Cost is another important factor in RVIs that require hospitalization. The average length of a hospital stay for an RVI is three to six days,9,10,11 at an estimated cost of about $3,300 per day, for a total annual cost of $50 billion to the U.S. healthcare system.12,13 However, these numbers may underestimate the true financial burden because multi-viral testing is not routinely or universally conducted on every hospitalized patient. Moreover, the number of cases and length of stay imposes a huge burden on hospitals that negatively impacts routine care, surgeries, and other hospital procedures.

Despite all the foregoing statistics, there is still a paucity of data on the extent and burden of RVIs. The foregoing estimates of RVI incidence — which are based on just four published studies and data from the CDC and the Healthcare Cost and Utilization Project (HCUP) in the U.S. — may not capture the full extent of the problem or medical need posed by RVIs. As multi-virus testing and government tracking of viruses in circulation continue to increase, new data will further refine our understanding of the incidence and prevalence of RVIs.

Hospitalizations resulting from RVIs are disproportionately high among vulnerable populations, who are more susceptible to severe viral infections due to multiple factors. One factor is age: while adults over the age of 70 constitute about 11.3% of the U.S. population,14 they account for the majority of patients hospitalized with RVIs15 and up to 31% of deaths (in or out of hospital) due to RVIs.16 Other factors include comorbidities, underlying lung diseases such as asthma and chronic obstructive pulmonary disease (COPD),17,18,19 and immunocompromised status.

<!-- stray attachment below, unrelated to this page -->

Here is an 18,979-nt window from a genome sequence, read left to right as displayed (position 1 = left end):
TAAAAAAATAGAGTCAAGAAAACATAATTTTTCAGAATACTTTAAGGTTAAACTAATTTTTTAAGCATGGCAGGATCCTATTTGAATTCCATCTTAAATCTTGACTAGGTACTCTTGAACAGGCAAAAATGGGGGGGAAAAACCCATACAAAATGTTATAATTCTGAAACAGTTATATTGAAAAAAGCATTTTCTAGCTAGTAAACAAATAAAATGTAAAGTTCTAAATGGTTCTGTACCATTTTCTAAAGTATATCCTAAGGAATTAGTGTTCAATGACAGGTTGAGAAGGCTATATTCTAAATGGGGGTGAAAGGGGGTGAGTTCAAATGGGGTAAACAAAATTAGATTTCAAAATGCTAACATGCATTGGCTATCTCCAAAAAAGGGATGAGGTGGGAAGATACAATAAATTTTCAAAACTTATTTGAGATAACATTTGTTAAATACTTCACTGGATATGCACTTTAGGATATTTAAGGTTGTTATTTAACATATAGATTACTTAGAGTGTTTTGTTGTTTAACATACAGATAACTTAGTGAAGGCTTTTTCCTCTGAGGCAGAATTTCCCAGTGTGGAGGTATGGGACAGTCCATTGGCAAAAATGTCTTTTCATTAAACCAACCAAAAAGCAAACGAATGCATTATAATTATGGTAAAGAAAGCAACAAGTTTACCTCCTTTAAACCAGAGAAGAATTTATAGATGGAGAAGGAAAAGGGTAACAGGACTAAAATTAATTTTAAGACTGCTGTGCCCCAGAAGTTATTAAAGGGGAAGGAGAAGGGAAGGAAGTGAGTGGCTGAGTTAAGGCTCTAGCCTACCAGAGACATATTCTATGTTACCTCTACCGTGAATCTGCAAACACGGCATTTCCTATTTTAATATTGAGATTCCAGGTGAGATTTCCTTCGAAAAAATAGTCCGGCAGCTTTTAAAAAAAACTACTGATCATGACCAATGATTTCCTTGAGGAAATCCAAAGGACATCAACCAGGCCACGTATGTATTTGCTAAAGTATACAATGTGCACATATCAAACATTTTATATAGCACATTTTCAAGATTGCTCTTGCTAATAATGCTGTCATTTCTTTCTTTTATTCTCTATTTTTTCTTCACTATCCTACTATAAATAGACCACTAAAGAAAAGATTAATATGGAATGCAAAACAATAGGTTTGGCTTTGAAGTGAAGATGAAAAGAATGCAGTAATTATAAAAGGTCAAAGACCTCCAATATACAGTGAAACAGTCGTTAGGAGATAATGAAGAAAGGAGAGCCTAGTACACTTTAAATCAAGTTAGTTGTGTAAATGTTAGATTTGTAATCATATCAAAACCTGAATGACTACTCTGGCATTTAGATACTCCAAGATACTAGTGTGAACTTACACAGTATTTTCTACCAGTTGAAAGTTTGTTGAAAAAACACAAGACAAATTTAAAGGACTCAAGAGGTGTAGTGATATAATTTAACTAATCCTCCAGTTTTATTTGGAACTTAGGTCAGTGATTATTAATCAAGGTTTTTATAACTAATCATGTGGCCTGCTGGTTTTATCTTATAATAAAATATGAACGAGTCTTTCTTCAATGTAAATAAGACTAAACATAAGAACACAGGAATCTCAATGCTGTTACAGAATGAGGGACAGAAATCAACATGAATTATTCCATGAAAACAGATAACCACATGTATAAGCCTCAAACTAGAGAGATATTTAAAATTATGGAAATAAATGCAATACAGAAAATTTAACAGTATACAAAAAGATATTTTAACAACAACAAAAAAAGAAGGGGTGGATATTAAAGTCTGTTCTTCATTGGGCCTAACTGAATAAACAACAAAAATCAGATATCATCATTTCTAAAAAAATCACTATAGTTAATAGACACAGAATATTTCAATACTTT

RVIs are especially concerning for immunocompromised individuals, who are affected by many different respiratory viruses beyond influenza, SARS-CoV-2, and RSV. Patients may be immunocompromised as a result of an underlying immune deficiency or as a consequence of treatment for disease, including stem cell transplantation, chemotherapy, treatment with B cell-depleting therapies such as rituximab for cancer or autoimmune disease, and the use of immunosuppressants in solid organ transplant patients. Not only are these immunocompromised patients more susceptible to viral infections, but they also have a harder time clearing them. Without specific treatment, they may be severely ill for many weeks, increasing the likelihood of hospitalization, progression to the ICU, lung damage due to long-term infection, and even death.20,21,22

We also know from our first-hand discussions with physicians that difficult-to-treat RVIs in patients receiving immunosuppressive therapies create a dilemma: Halting the immunosuppression could help the patient’s body fight and clear the infection. But in the meantime, the patient’s cancer or autoimmune disease isn’t being treated, or the patient cannot proceed with a bone marrow or solid organ transplant procedure, or the risks of graft-versus-host disease (GvHD) and transplant rejection increase in a patient who has already received a transplant.